My secondary objective is more personally tailored: I am an unabashed fan of utility spells. It may seem like a broken record at this point, but one of the great things about Magic really is the freedom to tailor a deck to your personal play style. In an ideal setting, I want to be a spell-slinging Batman. It’s hardly an efficient tactic outside of multiplayer games – reason 812 why I prefer them to duels – but I love my deck having myriad answers to situations that come up.

Commander games brim with odd settings, and I personally love having cards that are gaming-saving in one setting while still usable in another. Your own search criteria for spell options will vary, but having some sort of identifiable purpose when browsing at this stage of EDH creation helps avoid burnout. Utility spells work for me, but your mileage may vary.

After having the 170 or so raw card readout, I whittled through them fairly quickly. Many painful choices were made, cutting cards that I even initially had thought were automatic deck inclusions before beginning my search such as Cauldron Haze and Rescue From The Underworld. Surprisingly, they didn’t make the semi-finals. These did:

Alesha's Utility Belt

Board Wipes (4)
Austere Command
Retribution of the Meek
Tragic Arrogance

Combat Manipulation (6)
Aurelia’s Fury
Master Warcraft
Mob Rule
Order / Chaos
Savage Beating
Waves of Aggression

Card Draw And Tutoring (4)
Beseech the Queen
Demonic Collusion
Gleam of Resistance
Toil / Trouble

Creature Spot Removal (5)
Agonizing Demise
Crackling Doom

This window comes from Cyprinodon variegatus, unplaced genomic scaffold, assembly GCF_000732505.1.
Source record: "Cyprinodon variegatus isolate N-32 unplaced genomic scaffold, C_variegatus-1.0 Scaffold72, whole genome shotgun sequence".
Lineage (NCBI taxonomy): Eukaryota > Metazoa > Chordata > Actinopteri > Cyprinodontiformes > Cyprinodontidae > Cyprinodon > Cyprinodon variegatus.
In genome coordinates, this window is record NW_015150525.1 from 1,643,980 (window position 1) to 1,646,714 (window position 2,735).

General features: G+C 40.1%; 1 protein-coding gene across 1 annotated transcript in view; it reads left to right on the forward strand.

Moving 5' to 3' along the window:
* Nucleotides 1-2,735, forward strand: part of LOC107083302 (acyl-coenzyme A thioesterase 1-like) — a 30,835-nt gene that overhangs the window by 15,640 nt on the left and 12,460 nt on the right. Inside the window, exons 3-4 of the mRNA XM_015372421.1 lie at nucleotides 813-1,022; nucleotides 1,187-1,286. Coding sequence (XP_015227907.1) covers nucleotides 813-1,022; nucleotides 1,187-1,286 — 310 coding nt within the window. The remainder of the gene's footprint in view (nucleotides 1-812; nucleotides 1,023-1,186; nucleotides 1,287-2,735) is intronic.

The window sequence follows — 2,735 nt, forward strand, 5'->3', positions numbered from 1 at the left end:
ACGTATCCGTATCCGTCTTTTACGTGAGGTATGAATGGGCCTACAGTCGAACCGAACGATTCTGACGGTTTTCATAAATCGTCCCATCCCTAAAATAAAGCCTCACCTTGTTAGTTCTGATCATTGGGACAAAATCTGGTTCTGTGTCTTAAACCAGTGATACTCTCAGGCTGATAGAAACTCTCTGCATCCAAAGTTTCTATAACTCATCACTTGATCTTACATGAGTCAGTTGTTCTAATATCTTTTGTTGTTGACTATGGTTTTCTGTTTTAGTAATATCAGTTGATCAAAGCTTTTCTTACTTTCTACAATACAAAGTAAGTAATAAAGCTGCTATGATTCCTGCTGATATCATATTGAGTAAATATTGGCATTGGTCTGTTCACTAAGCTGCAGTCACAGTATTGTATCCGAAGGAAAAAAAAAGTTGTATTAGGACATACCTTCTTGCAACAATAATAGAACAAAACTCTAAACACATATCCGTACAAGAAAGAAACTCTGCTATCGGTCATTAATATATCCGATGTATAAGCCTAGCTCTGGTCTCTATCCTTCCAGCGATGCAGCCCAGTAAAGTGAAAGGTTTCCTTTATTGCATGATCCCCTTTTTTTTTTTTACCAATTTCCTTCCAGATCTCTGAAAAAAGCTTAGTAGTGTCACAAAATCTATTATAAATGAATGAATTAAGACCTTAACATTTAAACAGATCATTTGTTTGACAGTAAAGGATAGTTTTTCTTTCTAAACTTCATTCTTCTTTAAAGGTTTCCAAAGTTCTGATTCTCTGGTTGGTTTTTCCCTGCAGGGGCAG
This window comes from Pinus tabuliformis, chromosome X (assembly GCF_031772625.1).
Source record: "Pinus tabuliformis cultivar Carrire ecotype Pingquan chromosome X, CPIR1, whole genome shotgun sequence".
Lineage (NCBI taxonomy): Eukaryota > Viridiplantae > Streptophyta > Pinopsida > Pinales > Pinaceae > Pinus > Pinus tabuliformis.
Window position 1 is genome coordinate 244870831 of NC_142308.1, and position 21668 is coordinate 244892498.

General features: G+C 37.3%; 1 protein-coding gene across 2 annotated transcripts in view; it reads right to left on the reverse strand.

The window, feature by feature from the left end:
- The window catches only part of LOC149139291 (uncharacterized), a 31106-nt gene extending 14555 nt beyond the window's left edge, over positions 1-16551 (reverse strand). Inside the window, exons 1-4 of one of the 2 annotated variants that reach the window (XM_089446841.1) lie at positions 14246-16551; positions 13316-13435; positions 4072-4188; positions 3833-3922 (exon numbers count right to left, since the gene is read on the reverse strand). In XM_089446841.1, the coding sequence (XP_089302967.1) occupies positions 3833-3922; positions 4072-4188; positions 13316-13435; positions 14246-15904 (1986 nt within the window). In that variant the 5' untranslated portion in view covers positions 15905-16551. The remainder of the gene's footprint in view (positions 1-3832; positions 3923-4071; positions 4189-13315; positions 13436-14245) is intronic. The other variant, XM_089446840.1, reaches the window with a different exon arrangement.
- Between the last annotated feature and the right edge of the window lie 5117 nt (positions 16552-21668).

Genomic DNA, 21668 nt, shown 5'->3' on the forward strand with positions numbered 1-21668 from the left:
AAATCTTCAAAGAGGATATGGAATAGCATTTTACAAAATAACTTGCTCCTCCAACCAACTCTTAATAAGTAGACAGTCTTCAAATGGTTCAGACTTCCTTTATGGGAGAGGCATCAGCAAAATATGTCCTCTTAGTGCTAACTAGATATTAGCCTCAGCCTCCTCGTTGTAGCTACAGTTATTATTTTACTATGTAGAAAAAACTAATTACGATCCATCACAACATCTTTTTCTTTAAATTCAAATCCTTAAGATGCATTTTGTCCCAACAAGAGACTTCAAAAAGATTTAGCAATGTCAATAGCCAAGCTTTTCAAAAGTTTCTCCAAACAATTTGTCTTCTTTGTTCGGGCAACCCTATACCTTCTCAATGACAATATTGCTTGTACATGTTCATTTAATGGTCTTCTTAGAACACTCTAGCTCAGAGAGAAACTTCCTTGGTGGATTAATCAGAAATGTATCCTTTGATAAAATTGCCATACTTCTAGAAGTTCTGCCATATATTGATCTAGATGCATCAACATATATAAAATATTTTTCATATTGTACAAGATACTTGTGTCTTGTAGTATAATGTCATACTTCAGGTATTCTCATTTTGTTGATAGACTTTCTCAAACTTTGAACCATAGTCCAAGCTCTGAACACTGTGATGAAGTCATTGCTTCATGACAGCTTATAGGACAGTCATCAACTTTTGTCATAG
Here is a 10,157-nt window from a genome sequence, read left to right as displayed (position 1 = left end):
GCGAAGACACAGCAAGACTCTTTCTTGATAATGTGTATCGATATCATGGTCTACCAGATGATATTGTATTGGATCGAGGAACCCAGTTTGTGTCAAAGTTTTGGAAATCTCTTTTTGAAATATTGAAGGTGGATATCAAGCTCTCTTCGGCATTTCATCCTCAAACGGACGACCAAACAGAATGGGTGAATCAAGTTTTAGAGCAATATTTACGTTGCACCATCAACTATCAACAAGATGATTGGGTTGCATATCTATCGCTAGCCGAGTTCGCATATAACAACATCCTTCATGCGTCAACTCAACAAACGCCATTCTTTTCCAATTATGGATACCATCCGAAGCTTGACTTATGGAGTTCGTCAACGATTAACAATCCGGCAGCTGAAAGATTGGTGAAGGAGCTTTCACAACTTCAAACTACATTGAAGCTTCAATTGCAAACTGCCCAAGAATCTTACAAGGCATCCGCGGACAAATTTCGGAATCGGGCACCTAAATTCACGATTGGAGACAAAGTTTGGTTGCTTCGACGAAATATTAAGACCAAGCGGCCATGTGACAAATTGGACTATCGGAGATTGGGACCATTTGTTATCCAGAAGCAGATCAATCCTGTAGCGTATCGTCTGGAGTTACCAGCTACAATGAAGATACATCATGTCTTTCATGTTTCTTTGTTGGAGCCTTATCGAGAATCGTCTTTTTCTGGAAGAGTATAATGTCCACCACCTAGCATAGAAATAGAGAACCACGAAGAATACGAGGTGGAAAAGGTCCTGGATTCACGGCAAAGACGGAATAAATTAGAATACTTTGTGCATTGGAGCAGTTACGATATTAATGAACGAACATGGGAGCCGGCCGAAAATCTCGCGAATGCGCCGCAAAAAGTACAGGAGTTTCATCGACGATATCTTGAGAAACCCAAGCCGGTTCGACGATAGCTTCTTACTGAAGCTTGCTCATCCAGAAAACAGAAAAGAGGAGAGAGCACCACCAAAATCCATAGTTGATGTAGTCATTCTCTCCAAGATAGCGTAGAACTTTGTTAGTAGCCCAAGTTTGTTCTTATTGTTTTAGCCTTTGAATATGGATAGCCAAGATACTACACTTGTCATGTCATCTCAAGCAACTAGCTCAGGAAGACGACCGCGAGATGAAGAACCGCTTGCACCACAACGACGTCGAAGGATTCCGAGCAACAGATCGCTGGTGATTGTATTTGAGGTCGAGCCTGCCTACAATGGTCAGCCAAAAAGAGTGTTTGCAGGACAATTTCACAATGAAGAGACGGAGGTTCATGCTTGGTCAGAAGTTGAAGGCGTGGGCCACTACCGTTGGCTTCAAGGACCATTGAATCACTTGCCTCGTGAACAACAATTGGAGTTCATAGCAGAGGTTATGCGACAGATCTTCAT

Crib Swap
Utter End
Valorous Stance

Artifact / Enchantment Spot Removal (5)
Hide / Seek
Kolaghan’s Command
Orim’s Thunder

Damage Prevention Effects (7)
Awe Strike
Boros Fury-Shield
Dawn Charm
Deflecting Palm
Reflect Damage

Creature Resurrection (4)
Faith’s Reward
Grim Return
Obzedat’s Aid
Unburial Rites

Graveyard Manipulation (5)
Buried Alive
Delirium Skeins
Incendiary Command
Insidious Dreams

Other (6)
Boros Charm
From the Ashes
Praetor’s Grasp
Otherworldly Journey
Rakdos Charm
Wild Ricochet
I demand you have All The Staples!

I demand you have All The Staples!

Now, some people will advocate (or even insist) that when you compile a subset of cards – particularly spells – that you have to organize them by specific set categories, similar to those shown above. I admit that this can be a very help approach when it comes to organizing your card choices.

However, much like I don’t subscribe to the idea of EDH staples, I don’t believe that you have to fulfill certain check boxes every time you make a deck. Unless they are cards specifically tailored to the deck or Commander’s central premise, I tend to make organization boxes after the fact as a means of cutting cards down, rather than adhering to specific auto-include lists. So certainly use them in whichever manner works best for you, but don’t feel like you have to be beholden to them.